In recent news, MacKenzie Scott donated billions of dollars to about 400 nonprofit groups. I worry about those nonprofits.
According to the news, the nonprofits did not ask for the funding, but were selected by a team working for Scott. When I worked for the U.S. Defense Department, for political reasons Congress would give small organizations a large funding increase they did not ask for. The organizations had no infrastructure to spend the excess funding before it expired. It was always a disaster.
The same happens to nonprofits who suddenly receive funding several times their annual budget. Years ago I saw a nonprofit receive a one time, large federal grant. They were not prepared for so much funding and they eventually ceased operations after infighting.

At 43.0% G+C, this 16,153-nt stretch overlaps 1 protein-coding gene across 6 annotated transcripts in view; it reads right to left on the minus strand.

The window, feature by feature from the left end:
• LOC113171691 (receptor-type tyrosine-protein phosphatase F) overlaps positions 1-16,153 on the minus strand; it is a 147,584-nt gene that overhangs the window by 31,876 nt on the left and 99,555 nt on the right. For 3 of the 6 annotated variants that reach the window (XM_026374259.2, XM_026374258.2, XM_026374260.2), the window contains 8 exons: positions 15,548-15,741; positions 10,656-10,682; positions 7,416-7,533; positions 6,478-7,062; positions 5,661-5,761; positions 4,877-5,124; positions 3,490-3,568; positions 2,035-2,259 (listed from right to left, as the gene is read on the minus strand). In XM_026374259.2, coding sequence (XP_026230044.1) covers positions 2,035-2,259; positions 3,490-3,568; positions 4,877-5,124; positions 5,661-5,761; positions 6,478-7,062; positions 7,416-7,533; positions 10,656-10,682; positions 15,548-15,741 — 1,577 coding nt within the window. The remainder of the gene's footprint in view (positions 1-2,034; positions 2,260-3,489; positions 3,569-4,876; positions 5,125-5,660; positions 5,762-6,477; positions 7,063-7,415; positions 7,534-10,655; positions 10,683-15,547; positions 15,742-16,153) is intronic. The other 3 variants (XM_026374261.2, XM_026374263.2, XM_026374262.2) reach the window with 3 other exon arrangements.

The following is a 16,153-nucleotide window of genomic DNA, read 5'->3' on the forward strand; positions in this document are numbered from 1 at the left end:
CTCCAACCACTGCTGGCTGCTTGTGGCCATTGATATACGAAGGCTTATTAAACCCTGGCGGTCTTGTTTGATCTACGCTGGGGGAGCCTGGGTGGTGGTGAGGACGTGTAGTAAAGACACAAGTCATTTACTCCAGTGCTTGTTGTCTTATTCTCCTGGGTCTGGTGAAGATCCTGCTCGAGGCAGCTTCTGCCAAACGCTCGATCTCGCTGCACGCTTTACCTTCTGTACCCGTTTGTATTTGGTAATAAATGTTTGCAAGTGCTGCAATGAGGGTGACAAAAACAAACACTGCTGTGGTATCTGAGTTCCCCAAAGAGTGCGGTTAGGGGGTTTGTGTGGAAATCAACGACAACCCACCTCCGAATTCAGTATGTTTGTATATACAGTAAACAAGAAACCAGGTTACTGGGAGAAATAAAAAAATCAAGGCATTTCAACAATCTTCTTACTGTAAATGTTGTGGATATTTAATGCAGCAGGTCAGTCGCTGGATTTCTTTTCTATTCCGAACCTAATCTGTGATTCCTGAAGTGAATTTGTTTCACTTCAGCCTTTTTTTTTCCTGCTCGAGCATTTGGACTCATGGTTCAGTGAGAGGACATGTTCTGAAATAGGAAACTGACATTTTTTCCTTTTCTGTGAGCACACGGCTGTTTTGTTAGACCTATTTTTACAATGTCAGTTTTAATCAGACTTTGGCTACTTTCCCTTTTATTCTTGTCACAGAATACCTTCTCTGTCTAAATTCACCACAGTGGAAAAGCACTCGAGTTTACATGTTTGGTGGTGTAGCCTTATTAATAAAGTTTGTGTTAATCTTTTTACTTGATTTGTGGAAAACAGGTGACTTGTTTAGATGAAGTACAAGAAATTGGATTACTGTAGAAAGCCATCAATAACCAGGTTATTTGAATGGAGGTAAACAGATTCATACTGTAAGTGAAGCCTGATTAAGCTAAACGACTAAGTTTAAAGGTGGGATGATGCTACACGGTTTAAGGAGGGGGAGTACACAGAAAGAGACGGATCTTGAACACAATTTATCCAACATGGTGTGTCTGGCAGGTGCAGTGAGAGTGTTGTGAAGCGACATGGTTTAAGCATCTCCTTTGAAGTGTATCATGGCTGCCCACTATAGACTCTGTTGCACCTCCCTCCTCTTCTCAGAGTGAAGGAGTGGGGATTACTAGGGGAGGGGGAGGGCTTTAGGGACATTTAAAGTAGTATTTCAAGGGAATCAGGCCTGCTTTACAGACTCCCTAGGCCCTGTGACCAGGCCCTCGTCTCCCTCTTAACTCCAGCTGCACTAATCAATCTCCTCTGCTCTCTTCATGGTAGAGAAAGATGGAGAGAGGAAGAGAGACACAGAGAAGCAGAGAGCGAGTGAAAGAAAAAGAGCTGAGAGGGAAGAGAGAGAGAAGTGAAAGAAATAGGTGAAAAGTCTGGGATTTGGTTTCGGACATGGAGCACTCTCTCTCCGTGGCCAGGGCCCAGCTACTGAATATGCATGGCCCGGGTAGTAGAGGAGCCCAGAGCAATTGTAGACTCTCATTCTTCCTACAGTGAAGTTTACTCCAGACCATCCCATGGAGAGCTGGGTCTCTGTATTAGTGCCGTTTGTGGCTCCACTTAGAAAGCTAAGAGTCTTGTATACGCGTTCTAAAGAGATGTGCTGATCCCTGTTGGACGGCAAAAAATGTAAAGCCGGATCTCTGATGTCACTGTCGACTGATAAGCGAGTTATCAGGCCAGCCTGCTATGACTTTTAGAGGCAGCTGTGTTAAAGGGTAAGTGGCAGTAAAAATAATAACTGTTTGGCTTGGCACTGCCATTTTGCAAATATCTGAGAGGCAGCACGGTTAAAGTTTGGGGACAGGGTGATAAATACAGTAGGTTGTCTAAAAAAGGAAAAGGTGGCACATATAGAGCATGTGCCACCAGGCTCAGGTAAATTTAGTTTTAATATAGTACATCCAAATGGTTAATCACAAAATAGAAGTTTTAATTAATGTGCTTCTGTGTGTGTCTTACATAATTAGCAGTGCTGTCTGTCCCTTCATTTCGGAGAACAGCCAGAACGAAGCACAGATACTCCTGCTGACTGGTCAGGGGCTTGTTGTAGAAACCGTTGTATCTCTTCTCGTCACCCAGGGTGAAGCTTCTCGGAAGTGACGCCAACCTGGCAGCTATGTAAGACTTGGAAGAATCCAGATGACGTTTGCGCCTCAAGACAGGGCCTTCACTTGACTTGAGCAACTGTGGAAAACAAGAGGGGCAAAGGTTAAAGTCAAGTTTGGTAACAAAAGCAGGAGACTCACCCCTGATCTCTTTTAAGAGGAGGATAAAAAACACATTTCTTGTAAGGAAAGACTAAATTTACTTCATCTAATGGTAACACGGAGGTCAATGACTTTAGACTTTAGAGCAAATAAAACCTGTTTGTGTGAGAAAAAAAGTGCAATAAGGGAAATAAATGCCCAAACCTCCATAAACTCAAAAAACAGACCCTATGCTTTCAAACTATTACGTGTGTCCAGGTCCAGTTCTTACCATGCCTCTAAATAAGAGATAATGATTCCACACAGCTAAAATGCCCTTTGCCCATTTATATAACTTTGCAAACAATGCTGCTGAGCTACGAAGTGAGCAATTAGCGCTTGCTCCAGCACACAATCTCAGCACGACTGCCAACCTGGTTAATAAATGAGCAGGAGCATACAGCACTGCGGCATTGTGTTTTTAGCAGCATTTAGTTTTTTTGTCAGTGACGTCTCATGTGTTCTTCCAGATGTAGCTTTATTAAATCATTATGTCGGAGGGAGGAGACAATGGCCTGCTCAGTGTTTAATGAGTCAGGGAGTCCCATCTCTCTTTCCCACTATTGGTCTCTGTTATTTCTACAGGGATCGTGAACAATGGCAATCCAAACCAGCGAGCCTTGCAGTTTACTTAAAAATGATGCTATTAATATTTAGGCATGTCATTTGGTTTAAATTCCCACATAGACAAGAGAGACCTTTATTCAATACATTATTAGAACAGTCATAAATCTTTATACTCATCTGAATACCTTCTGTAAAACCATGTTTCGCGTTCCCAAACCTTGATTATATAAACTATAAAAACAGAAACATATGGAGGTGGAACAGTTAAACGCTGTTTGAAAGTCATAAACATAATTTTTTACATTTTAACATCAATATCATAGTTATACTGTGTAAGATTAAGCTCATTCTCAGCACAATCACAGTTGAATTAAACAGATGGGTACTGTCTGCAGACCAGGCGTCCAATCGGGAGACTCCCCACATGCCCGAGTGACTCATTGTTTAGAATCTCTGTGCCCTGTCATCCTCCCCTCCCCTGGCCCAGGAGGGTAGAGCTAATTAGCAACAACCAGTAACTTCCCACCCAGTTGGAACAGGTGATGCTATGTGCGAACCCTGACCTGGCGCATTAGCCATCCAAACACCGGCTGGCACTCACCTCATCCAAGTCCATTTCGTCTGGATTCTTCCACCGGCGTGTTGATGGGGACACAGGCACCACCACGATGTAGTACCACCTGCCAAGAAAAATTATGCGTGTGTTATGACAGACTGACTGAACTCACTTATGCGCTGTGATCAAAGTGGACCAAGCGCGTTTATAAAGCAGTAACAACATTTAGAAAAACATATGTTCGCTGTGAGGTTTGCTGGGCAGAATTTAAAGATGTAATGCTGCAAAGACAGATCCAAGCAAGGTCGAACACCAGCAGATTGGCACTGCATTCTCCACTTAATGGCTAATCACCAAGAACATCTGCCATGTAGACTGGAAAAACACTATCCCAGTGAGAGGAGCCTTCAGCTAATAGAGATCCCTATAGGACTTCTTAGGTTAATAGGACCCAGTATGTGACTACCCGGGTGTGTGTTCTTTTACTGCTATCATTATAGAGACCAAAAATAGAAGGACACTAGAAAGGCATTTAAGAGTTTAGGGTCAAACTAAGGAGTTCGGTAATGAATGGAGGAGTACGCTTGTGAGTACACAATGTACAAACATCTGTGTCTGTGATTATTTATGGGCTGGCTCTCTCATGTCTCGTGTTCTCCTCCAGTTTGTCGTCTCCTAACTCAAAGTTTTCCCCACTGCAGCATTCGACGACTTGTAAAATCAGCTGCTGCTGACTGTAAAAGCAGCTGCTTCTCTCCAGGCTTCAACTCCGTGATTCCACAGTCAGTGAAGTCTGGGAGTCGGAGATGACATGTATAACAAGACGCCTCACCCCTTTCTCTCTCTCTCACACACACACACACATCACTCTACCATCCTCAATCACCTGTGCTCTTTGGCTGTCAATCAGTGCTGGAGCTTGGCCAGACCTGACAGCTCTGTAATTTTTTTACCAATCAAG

Some organizations who receive Scott’s money, like universities, can manage the funding. However, few small nonprofits have the resources readily available to manage an excessive amount of funding given to them. Nonprofits usually have a small staff and limited outreach. Ms. Scott may believe she is helping the organizations, yet she may be doing them harm.
When I have a large grant approved for a small nonprofit, I have the nonprofit hold off the partying and develop a plan for spending the money. I didn’t have to do that for one large grant I wrote that was approved. Before receipt of the funding, the nonprofit and foundation agreed to a spending plan over a designated span of time.
The nonprofits receiving Scott’s wealth have a one-time large infusion of cash, a stream of publicity, and stress to spend the money efficiently without harming their reputation and losing future donations and grants. I only hope that Scott’s team helps the nonprofits manage so much money at one time.